Date: c. 1979
Creator: Oliver McReynolds
Description: This opulent Queen Anne-style house is one of Palestine’s premier historic dwellings. Distinctive features include the asymmetrical massing, a richness in details and materials and superb craftsmanship. The house is a textbook example of the Queen Anne style. A large addition has been built onto the rear, but the owners have been careful to reproduce the kinds of detailing and materials seen on the historic portion of the house. Cotton broker Samuel Lucas, a New Orleans native, and his wife, Esther Goldberg Lucas, purchased this lot in December 1892, and began building this house soon afterwards. Architect John S. Moad designed the dwelling; Moad was responsible for a number of notable Texas buildings, including Palestine’s First Christian Church and the now-demolished Railroad Y.M.C.A. Galveston-native Martin A. Davey purchased the property in September 1927. Davey’s knowledge of the geology of Anderson County led him to the discovery of several oil fields in the region, including the lucrative Boggy Creek field; he is generally regarded as the “father of the East Texas oil business.” In 1936 Palestine voted Davey its “number-one citizen.” Davey donated approximately 300 acres to Anderson County in the late 1930s, which later became Davey Dogwood Park. Mr. and ...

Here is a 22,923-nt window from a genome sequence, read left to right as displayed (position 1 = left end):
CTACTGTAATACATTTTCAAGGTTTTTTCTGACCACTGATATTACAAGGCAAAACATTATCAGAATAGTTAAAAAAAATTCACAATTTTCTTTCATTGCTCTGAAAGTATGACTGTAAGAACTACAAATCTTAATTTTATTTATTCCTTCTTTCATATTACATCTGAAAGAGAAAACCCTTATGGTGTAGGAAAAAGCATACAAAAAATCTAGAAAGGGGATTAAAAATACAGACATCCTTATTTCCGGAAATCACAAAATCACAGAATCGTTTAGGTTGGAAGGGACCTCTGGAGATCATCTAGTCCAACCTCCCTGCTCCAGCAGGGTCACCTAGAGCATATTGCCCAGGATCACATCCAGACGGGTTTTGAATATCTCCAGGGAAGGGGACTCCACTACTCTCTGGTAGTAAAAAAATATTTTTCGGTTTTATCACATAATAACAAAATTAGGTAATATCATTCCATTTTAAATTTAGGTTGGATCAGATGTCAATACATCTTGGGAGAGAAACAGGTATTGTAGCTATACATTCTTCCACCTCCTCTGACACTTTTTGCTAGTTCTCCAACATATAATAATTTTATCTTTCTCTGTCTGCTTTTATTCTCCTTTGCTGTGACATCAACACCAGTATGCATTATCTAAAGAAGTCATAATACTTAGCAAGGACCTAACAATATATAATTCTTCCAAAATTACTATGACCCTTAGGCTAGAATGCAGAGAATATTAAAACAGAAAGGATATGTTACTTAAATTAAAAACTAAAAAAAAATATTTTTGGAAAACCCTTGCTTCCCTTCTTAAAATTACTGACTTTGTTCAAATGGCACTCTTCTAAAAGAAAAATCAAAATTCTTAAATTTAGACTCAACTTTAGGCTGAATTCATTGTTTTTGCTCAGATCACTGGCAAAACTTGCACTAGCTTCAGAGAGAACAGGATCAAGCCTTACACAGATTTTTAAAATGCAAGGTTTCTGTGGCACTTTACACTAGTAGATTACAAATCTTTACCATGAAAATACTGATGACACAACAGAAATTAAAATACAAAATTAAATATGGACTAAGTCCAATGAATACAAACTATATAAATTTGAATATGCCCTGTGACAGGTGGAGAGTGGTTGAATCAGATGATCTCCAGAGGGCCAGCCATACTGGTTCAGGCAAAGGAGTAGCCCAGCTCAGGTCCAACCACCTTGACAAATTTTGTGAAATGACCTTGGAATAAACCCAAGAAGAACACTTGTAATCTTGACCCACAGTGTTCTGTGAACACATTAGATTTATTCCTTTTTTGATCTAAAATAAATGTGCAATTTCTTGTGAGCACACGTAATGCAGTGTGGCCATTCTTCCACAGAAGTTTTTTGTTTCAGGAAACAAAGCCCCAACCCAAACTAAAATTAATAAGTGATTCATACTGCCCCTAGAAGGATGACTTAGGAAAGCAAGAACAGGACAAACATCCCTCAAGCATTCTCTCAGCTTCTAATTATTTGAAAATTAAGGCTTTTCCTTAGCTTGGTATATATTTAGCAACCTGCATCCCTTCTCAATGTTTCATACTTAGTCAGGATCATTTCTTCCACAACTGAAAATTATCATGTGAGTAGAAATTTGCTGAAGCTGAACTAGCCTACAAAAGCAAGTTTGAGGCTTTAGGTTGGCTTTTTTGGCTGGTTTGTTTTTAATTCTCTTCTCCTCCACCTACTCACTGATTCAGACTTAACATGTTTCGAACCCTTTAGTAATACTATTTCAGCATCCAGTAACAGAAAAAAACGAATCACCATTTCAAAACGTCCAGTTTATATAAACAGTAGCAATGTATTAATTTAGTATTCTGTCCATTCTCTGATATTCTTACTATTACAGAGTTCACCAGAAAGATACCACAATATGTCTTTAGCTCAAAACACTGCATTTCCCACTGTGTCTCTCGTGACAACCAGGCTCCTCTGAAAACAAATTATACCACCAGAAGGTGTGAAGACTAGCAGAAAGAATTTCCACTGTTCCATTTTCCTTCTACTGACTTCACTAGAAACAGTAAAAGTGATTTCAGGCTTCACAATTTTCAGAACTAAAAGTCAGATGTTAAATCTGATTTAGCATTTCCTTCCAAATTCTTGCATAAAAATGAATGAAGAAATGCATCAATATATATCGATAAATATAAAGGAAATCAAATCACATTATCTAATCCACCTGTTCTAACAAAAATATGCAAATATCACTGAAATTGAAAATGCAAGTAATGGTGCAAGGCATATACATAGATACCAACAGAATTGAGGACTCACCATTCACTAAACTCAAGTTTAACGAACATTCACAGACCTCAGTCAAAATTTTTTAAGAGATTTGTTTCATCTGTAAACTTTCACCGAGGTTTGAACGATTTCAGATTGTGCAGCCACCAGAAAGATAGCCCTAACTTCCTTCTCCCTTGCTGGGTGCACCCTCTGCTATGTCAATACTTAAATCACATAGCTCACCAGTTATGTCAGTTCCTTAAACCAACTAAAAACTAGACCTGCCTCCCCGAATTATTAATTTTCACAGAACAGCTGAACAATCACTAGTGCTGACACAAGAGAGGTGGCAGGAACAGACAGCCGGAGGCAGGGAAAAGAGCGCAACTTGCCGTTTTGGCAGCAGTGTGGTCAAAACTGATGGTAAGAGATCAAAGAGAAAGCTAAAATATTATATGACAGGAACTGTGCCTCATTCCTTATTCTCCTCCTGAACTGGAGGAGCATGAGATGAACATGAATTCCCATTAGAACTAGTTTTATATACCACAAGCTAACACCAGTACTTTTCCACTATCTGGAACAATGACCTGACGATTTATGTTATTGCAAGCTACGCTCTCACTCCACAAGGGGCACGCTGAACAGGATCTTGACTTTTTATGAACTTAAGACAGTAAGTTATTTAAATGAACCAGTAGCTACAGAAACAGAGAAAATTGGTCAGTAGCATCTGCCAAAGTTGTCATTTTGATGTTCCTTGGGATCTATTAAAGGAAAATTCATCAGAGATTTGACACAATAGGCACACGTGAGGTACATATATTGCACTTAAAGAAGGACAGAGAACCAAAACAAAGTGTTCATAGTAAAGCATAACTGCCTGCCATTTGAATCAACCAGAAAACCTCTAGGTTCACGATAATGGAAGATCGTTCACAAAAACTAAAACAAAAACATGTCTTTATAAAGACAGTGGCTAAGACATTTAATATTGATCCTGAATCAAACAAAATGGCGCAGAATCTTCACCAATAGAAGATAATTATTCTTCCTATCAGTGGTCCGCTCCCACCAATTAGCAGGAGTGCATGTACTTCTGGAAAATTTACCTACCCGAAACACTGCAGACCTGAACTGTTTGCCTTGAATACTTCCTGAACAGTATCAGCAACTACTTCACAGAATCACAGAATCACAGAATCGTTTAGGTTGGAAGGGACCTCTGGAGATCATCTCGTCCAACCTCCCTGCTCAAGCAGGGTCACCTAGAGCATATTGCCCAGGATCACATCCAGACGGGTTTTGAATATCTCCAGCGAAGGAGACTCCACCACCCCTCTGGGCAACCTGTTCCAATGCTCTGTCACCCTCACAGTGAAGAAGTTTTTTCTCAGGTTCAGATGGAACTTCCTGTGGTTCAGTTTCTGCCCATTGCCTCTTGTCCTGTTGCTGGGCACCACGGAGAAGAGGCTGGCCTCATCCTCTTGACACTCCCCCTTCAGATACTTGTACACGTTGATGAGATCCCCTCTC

Contributing Partner: Anderson County Historical Commission